search by
artist  album title  keyword
trouser press
Home
Reviews
What's New
Trouser Press Magazine
Message Board
Links
FAQ's
Merchandise
Contact Us
XML
 
 

DEAD BOYS (Buy CDs by this artist)
Young Loud and Snotty (Sire) 1977
We Have Come for Your Children (Sire) 1978
Night of the Living Dead Boys (Bomp!) 1981
Younger, Louder and Snottier (UK Necrophilia) 1989

Although originally from Cleveland, the Dead Boys earned their lasting international reputation in New York starting in early '77 by outpunking everyone else on the Bowery circuit. Having absorbed what had already happened in England (the Sex Pistols, Damned) and America (the Stooges), the Dead Boys took it a dozen steps further, uncovering new levels of violence, nihilism, masochism and vulgarity. Their two studio albums have aged well and have served as guideposts to an entire new generation of fans and bands.

Young Loud and Snotty, one of the earliest punk albums released on a US label, benefits from the production skill of Genya Ravan, who made it loud and raw — an onslaught of sizzling guitars and Stiv Bators' sneering whine. Classic tracks include rude originals like "Sonic Reducer," "All This and More" and "Caught with the Meat in Your Mouth," as well as a dynamic rendition of the Syndicate of Sound's archetypal "Hey Little Girl." (Twelve years after the fact, someone came across a cassette of rough mixes for the LP and, adding a live Stooges cover, issued it as the legally dubious Younger, Louder and Snottier.)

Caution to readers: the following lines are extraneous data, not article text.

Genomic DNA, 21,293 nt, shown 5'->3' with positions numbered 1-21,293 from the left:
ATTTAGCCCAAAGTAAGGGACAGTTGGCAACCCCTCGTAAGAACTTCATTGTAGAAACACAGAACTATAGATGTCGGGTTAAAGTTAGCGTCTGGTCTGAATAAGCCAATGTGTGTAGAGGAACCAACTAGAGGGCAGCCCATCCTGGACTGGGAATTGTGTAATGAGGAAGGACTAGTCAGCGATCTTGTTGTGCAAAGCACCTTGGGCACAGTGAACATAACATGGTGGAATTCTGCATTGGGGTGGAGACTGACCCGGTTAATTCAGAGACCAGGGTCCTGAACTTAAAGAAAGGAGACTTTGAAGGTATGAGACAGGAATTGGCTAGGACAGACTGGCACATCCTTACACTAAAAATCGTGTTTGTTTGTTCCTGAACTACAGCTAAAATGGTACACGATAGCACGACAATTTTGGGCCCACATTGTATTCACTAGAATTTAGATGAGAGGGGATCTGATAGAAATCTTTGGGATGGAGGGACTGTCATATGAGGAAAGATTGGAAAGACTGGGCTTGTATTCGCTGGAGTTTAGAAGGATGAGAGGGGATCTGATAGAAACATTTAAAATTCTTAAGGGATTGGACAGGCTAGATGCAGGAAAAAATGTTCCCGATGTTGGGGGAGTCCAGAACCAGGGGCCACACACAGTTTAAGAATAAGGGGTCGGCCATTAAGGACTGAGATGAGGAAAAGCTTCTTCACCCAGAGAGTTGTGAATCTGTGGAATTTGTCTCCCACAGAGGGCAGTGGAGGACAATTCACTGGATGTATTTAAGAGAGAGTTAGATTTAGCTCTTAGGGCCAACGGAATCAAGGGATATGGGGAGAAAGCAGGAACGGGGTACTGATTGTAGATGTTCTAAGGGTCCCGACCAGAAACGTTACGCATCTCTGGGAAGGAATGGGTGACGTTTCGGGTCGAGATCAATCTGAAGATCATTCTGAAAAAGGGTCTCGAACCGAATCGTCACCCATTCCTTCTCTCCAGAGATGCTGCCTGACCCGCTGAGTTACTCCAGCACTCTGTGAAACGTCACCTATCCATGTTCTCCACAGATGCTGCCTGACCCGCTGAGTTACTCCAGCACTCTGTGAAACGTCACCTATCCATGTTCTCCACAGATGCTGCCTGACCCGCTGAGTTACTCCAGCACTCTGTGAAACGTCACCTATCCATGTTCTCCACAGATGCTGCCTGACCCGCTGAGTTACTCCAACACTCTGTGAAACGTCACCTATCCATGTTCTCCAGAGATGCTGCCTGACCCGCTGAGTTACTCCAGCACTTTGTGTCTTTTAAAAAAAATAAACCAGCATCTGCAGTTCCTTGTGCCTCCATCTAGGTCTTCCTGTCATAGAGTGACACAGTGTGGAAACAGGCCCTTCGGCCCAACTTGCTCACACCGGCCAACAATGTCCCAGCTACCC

We Have Come for Your Children, produced by the late Felix Pappalardi, has inferior sound, but equally strong playing. The material suffers from second-LP drought and an onset of self-parodic punk typecasting, leading to such dumb tunes as "Flame Thrower Love," the topical "Son of Sam" and "(I Don't Wanna Be No) Catholic Boy." The record's best track is the reflective "Ain't It Fun," co-written by guitarist Cheetah Chrome and Cleveland legend Peter Laughner.

Night of the Living Dead Boys was recorded live at CBGB in New York in 1979, and captures the end-time band flailing through classic numbers in ragged-but-right fashion. Although the mix is trebly and muddled (a rare combination), this is still a punk documentary of some merit.

The Dead Boys — Bators, Chrome, Johnny Blitz and Jeff Magnum — reformed in 1987 and issued a single, "All the Way Down (Poison Lady)." Following his years in Lords of the New Church, Stiv recorded a 1988 single with the Lyres. The Dead Boys' saga ended forever in June 1990, when Stiv died of automobile injuries in Paris.

[Terry Rompers]
   See also Stiv Bators, Lords of the New Church